A candid conversation with Jeff Foxworthy
'That's always been my number one fear: I don't want to be the old comic that stayed at the game too long.'
After three decades of performing, Jeff Foxworthy’s career is still as strong as ever. The comedian, who toured for three years on the popular Blue Collar Comedy Tour with Bill Engvall, Ron White, and Larry the Cable Guy, still performs all around the country. Widely known for his redneck jokes, his act goes well beyond that to explore the humor in everyday family interactions and human nature.
On top of that, he’ll be back hosting the revival of the popular game show "Are You Smarter Than a 5th Grader?" this May. Foxworthy is a busy man, but he always loves performing in his hometown. CL spoke to the Georgia native about his upcoming show at the Fox Theatre, the Atlanta Punchline, workshopping jokes, and his favorite gigs.
You’re performing at the Fox Theatre this weekend. You said in a recent press conference announcing the Fox Theatre’s 40th anniversary celebration of “Save the Fox” that, “If God said I only had one show left to perform on this Earth, I would pick the Fox Theatre.” What makes the Fox Theatre special?
I think it's a couple of things. Having grown up in Atlanta, I remember when they had the wrecking ball ready to tear it down. I mean, I had a “Save the Fox” bumper sticker on my truck in high school. I think, growing up, all the shows that I saw there back in those years, whether it was the Allman Brothers, or Skynyrd — it's the first place I saw Dan Fogelberg. I saw Harry Chapin. I was there the night Jimmy Buffett — in fact, it was two nights where he did a live album there — and so that was so much of my experience, and there's just something so cool about it. As somebody that's spent 30 years performing, there's just very few places left like that, those old, ornate theaters. And as old as it is, the sound in there is as good as it gets anywhere, especially for comedy because the best thing is when you can hear the laughs. Like, if I play in an outdoor amphitheater, the laughs don't really come down to you, so what you're doing is, you're watching people. “Okay, all right, they've almost finished laughing; let me do the next line.” But in the Fox, it's like a sweet little waterfall; it just all rolls down there to you.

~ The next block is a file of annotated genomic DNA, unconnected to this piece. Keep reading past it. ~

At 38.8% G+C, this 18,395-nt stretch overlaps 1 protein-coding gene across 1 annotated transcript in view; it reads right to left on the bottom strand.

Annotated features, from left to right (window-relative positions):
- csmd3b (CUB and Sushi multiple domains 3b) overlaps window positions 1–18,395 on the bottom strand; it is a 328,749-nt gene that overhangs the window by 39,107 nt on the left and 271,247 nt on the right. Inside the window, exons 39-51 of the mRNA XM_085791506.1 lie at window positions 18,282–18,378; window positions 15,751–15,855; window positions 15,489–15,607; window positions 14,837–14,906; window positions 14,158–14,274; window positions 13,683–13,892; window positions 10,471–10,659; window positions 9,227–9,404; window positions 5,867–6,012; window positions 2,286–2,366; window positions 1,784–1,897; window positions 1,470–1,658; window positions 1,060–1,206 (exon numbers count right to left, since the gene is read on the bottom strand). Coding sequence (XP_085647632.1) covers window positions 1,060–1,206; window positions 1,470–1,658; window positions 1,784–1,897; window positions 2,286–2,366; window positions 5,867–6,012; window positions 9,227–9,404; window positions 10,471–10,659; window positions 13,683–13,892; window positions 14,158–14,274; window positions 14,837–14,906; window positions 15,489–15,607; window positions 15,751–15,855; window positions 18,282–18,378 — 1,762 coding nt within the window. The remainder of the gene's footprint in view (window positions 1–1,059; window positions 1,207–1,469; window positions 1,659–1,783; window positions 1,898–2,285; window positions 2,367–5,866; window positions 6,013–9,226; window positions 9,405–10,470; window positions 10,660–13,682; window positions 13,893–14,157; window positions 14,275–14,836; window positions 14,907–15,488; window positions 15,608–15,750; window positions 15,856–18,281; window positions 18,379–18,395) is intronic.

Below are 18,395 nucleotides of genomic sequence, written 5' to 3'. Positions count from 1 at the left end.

It is such a beautiful venue.
And as pretty as it is from the audience, looking up and around, it's even prettier from the stage. You just look out and go, "Oh my God. This place is just awesome. Who would have thought of tearing this down?"
Yes, that would be such a shame. Unfortunately, there's another place that I know you have a history with, which is the Atlanta Punchline Comedy Club and it just closed down its original home and is relocating. What are your thoughts on the move?
I think it's just sad. I guess things like that happen. That was one of those places that never had to do with — I mean, I don't know that they ever spent $20 bucks on improving anything with it laughs. So it wasn't like you looked at it and went, "Oh, the décor is so beautiful in here," or, "The floor is so clean," but you think about over 30 years, the people that had stood on that stage and done comedy, it's like the who's who of stand-up for the last three decades. Every comic I knew, that was a special place to them. That room just had such a vibe to it, and even for me, in the days of doing Blue Collar tours where we were playing 15,000 and 20,000 seat arenas, if I was working on new stuff, that's where I would do it. Just go back, like on a Sunday night with 70 or 80 people there, and go, "Hey, is this funny? Is this not funny?" There was just such an intimacy to it. I know they're planning on relocating; I just hope they find something that has that same vibe when they do it.